We need a politics that acknowledges that the social-democratic class compromise is unsustainable.
Patrick Iber and Mike Konczal have an essay at Dissent in which they use the Bernie Sanders phenomenon as an opportunity to explain the theories of Karl Polanyi, and what they mean for the future of progressive politics. Polanyi was a Hungarian emigré to Vienna and later England and the United States, a veteran of the interwar period that gave us the Great Depression and the rise of fascism.
His most famous work, The Great Transformation, was written in the 1930s and 1940s. In it, he attempted to diagnose the failures of the free-market capitalism of his time, which in his view had given rise to the reaction and war he lived through.
His central point, and the one which has been most influential on contemporary liberals, is that there has never been any such thing as an unfettered or natural free market.
Rather, all really existing social formations involve complex ties between people based on a variety of norms and traditions. As Iber and Konczal put it, “the economy is ’embedded’ in society — part of social relations — not apart from them.”
For this reason, the attempt to establish unfettered and unregulated markets is doomed: a pure free-market society is a utopian project, and impossible to realize, because people will resist the process of being turned into commodities.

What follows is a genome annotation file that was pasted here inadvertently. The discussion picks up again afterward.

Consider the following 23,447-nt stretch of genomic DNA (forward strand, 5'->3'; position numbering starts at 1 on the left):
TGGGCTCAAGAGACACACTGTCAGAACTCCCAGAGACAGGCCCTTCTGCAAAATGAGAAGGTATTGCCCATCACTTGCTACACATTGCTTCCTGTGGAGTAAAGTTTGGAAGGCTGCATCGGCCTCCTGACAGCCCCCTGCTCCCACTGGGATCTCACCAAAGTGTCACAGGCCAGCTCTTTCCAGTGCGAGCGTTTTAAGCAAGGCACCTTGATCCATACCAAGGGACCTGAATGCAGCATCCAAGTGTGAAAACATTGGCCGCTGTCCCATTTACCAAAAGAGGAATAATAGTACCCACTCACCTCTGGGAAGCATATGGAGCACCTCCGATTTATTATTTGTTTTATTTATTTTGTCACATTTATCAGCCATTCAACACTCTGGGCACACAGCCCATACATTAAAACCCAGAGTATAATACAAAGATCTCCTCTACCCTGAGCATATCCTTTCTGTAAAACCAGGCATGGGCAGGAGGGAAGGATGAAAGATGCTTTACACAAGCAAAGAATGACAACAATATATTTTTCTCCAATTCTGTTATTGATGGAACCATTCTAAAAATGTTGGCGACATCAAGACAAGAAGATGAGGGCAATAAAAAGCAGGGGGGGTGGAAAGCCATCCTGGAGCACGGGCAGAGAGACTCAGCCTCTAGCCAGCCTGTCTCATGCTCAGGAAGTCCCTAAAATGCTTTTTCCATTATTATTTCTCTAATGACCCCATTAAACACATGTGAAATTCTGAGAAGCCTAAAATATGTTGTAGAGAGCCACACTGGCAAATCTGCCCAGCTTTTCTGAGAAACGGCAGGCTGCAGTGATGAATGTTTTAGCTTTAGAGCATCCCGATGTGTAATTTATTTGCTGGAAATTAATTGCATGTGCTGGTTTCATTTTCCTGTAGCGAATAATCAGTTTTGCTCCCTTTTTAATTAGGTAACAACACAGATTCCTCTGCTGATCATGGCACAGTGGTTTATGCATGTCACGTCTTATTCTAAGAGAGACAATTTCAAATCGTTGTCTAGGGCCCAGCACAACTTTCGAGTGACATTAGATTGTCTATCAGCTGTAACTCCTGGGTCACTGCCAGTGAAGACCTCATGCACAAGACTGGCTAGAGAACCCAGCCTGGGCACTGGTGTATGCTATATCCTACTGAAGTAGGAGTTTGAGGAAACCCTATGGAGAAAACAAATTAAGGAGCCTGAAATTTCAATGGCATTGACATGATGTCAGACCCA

This is an important insight, and to this point there’s not much about it that I can disagree with. The problem arises when one tries to derive a complete political strategy from this analysis. This is where I part ways with the Polanyian analysis that Iber and Konczal offer.
They suggest that the vision of “socialism” offered by Polanyi, and also by Bernie Sanders, ultimately just involves subjecting capitalism to some humane and democratic limits. They quote a passage in which Polanyi defines socialism as “the tendency inherent in an industrial civilization to transcend the self-regulating market by consciously subordinating it to a democratic society.”
Continue reading at: Social Democracy’s Breaking Point